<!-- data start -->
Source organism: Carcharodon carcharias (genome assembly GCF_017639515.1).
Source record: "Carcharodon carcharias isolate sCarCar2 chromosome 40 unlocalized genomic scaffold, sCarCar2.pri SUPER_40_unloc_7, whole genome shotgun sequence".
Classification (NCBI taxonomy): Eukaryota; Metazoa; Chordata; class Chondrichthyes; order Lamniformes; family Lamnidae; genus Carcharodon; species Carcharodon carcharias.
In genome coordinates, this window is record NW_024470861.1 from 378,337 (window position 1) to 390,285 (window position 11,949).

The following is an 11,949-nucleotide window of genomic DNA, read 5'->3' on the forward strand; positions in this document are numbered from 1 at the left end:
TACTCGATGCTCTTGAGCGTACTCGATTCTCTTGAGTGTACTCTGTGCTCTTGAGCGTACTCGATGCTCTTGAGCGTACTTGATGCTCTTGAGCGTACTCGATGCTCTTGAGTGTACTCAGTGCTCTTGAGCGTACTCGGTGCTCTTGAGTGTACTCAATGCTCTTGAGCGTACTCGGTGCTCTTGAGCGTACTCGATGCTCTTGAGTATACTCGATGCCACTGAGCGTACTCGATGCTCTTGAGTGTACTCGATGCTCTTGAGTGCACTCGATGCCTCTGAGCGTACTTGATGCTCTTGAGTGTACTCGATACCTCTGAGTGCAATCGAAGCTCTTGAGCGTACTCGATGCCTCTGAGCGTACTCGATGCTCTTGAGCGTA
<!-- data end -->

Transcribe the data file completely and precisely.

Source organism: Carcharodon carcharias (genome assembly GCF_017639515.1).
Source record: "Carcharodon carcharias isolate sCarCar2 chromosome 40 unlocalized genomic scaffold, sCarCar2.pri SUPER_40_unloc_7, whole genome shotgun sequence".
Classification (NCBI taxonomy): Eukaryota; Metazoa; Chordata; class Chondrichthyes; order Lamniformes; family Lamnidae; genus Carcharodon; species Carcharodon carcharias.
In genome coordinates, this window is record NW_024470861.1 from 378,337 (window position 1) to 390,285 (window position 11,949).

The following is an 11,949-nucleotide window of genomic DNA, read 5'->3' on the forward strand; positions in this document are numbered from 1 at the left end:
TACTCGATGCTCTTGAGCGTACTCGATTCTCTTGAGTGTACTCTGTGCTCTTGAGCGTACTCGATGCTCTTGAGCGTACTTGATGCTCTTGAGCGTACTCGATGCTCTTGAGTGTACTCAGTGCTCTTGAGCGTACTCGGTGCTCTTGAGTGTACTCAATGCTCTTGAGCGTACTCGGTGCTCTTGAGCGTACTCGATGCTCTTGAGTATACTCGATGCCACTGAGCGTACTCGATGCTCTTGAGTGTACTCGATGCTCTTGAGTGCACTCGATGCCTCTGAGCGTACTTGATGCTCTTGAGTGTACTCGATACCTCTGAGTGCAATCGAAGCTCTTGAGCGTACTCGATGCCTCTGAGCGTACTCGATGCTCTTGAGCGTA